VVS Laxman (centre) guided India to victory over Australia with the help of a runner during their Test match at Mohali in 2010 © Getty Images
VVS Laxman (centre) guided India to victory over Australia with the help of a runner during their Test match at Mohali in 2010 © Getty Images

 

By David Green

 

Forget the tedious debate on the pros and cons of Decision Review System (DRS); it is the International Cricket Council’s (ICC) decision to abolish runners that has got us all worried. At first we thought it was just another example of the ICC playing its role as the fun police with a manifesto to take as much enjoyment as possible out of the game.

 

What other conclusion could be drawn from the removal of what is invariably one of the most comical parts of cricket?

 

All cricket fans will have their favourite mix-up involving runners. Much hilarity always ensues when the runner forgets to run and/or the injured batsman does run. There is something intensely amusing (and maybe even a bit sadistic) about three batsmen all ending up at the same end with the bails removed at the other.

 

The use of runners has also been established for over a century – so why outlaw it? – and has been a wonderful quirk of cricket. In any other sport, the injured participant is substituted, retires or withdraws to the periphery of the action. In cricket, however, the injured batsman – and his runner – takes centrestage as VVS Laxman did so splendidly against Australia at Mohali last autumn.

 

But what if this move is not just an ICC move to take the enjoyment and quirkiness out of the game?

 

What if it is something much more sinister?

 

Such as the ICC jumping into bed with the health and safety brigade.

 

We don’t want to go all Daily Mail on you, but allowing an injured batsman to continue participating could be considered by many health and safety fanatics as cricket going beyond the pale. So maybe the ICC has decided to acquiesce?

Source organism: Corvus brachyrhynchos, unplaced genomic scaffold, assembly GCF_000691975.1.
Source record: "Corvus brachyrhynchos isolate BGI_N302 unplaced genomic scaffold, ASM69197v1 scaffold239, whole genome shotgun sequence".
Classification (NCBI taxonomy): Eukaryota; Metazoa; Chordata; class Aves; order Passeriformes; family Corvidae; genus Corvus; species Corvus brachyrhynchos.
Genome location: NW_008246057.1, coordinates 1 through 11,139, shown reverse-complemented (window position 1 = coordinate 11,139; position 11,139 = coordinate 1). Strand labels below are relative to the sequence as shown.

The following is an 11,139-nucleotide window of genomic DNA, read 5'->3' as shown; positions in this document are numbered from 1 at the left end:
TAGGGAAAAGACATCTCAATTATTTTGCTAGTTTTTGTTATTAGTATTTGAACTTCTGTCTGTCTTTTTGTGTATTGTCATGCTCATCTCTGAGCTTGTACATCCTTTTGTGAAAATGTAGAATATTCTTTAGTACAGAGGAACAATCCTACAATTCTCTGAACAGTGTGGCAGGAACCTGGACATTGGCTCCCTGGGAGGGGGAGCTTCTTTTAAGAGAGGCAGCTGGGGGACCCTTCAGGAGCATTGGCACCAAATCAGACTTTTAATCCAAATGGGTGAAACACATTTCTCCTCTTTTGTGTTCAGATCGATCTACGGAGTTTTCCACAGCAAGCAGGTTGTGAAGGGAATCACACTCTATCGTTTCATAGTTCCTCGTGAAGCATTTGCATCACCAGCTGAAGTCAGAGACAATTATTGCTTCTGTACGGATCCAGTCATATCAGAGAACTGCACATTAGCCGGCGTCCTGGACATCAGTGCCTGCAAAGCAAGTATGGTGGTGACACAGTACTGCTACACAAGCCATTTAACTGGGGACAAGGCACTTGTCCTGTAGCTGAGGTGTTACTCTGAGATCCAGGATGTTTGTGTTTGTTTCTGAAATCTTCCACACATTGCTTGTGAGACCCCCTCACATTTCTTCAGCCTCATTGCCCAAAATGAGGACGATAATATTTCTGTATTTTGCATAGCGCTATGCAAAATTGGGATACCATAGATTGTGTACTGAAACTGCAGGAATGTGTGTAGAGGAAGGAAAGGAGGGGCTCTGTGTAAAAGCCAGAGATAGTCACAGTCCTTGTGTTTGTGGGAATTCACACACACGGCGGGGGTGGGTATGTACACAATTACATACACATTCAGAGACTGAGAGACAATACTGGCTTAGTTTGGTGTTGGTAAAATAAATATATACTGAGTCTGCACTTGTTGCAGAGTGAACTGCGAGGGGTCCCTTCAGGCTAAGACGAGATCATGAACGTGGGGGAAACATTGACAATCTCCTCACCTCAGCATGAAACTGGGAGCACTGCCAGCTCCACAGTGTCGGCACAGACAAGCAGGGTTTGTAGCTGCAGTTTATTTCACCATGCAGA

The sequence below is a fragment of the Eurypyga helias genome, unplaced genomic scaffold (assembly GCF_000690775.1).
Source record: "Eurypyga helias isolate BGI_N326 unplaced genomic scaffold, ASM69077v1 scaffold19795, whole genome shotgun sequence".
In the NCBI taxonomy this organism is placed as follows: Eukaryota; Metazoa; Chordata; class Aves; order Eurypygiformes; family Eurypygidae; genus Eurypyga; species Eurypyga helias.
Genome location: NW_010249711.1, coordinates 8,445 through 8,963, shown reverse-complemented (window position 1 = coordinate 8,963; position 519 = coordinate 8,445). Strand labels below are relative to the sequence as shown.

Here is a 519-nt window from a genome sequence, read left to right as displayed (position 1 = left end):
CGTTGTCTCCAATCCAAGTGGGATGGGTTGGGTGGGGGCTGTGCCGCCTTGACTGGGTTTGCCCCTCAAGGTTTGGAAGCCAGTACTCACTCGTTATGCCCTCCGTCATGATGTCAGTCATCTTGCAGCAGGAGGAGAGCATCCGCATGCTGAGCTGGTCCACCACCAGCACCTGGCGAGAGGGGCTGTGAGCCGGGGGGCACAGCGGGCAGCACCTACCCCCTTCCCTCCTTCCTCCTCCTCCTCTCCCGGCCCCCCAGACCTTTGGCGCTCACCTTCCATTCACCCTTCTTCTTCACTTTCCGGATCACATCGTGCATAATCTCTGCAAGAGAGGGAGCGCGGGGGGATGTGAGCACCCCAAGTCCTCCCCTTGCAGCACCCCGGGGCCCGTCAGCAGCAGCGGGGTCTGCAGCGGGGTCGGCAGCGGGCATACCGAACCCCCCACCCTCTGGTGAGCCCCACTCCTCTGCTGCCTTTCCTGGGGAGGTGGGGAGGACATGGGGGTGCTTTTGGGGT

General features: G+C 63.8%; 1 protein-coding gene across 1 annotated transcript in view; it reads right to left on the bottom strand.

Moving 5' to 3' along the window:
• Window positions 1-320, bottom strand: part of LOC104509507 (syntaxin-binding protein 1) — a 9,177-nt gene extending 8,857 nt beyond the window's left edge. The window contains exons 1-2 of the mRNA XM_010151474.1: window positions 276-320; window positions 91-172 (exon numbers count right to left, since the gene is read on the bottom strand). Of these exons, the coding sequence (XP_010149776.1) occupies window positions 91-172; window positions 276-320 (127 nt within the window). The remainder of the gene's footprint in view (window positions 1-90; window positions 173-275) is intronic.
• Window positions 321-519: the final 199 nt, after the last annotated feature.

And what if it doesn’t stop with the abolition of runners?

 

What if the ball is changed from a hard one to a soft one?

 

And what if fast bowlers were charged with grievous bodily harm when they injure an opposition batsman such as when Chris Tremlett assaulted Tillakaratne Dilshan’s thumb at Lord’s?

 

The decision to abolish runners may not be as pointless and as cynical as we first thought…

 

(David Green is the brain behind the irreverent The Reverse Sweep blog and also writes for a number of cricket publications and sites such as World Cricket Watch. You can follow him on Twitter also @TheReverseSweep. David was a decent schoolboy and club cricketer (and scored his maiden 100 the same week that Sachin Tendulkar scored his first Test ton) but not good enough to fulfil his childhood dream of emulating Douglas Jardine by winning the Ashes in Australia and annoying the locals into the bargain. He now lives with his wife and two young children in the South of France and will one day write the definitive biography of Hedley Verity)